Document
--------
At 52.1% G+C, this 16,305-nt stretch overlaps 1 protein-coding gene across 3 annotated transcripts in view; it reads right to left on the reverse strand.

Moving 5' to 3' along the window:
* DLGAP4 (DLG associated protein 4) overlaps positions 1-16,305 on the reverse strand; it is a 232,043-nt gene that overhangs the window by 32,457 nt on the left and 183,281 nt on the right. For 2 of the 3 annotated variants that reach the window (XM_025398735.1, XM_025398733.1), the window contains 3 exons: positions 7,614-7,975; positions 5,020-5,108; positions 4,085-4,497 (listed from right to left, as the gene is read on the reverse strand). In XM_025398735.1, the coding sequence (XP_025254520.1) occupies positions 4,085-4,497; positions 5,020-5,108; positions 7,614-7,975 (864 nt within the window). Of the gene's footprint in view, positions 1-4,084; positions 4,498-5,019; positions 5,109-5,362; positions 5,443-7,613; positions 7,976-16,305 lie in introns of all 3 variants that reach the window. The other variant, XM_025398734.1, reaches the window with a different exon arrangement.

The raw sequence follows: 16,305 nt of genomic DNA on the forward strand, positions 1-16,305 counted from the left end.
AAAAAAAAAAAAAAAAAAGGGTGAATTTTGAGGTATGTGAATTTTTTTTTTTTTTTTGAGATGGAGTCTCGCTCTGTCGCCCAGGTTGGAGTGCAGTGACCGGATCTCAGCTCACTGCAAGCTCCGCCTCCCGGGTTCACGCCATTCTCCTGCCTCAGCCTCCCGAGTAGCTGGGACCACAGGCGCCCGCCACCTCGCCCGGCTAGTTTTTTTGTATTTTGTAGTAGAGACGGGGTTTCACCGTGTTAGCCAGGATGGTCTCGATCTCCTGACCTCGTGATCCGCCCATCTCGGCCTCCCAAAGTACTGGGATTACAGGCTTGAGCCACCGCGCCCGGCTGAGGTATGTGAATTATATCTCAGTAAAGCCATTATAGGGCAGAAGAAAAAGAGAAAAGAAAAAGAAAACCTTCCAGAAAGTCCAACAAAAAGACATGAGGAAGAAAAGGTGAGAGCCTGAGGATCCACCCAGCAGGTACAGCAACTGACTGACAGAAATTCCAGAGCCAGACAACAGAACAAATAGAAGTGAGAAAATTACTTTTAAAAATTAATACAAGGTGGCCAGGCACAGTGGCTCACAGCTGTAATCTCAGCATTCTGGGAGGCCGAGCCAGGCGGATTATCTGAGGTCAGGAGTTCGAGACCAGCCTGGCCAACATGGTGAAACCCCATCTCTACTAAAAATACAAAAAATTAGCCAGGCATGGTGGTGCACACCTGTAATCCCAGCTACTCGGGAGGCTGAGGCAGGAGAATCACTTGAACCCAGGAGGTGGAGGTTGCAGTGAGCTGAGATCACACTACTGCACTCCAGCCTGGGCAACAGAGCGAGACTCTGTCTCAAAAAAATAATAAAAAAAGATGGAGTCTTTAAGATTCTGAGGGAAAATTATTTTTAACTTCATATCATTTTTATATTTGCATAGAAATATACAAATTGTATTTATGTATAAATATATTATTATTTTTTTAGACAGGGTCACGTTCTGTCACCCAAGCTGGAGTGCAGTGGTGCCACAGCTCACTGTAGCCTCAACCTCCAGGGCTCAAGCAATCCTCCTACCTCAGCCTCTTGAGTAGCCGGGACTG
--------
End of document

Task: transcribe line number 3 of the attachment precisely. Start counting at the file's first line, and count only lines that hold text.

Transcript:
* DLGAP4 (DLG associated protein 4) overlaps positions 1-16,305 on the reverse strand; it is a 232,043-nt gene that overhangs the window by 32,457 nt on the left and 183,281 nt on the right. For 2 of the 3 annotated variants that reach the window (XM_025398735.1, XM_025398733.1), the window contains 3 exons: positions 7,614-7,975; positions 5,020-5,108; positions 4,085-4,497 (listed from right to left, as the gene is read on the reverse strand). In XM_025398735.1, the coding sequence (XP_025254520.1) occupies positions 4,085-4,497; positions 5,020-5,108; positions 7,614-7,975 (864 nt within the window). Of the gene's footprint in view, positions 1-4,084; positions 4,498-5,019; positions 5,109-5,362; positions 5,443-7,613; positions 7,976-16,305 lie in introns of all 3 variants that reach the window. The other variant, XM_025398734.1, reaches the window with a different exon arrangement.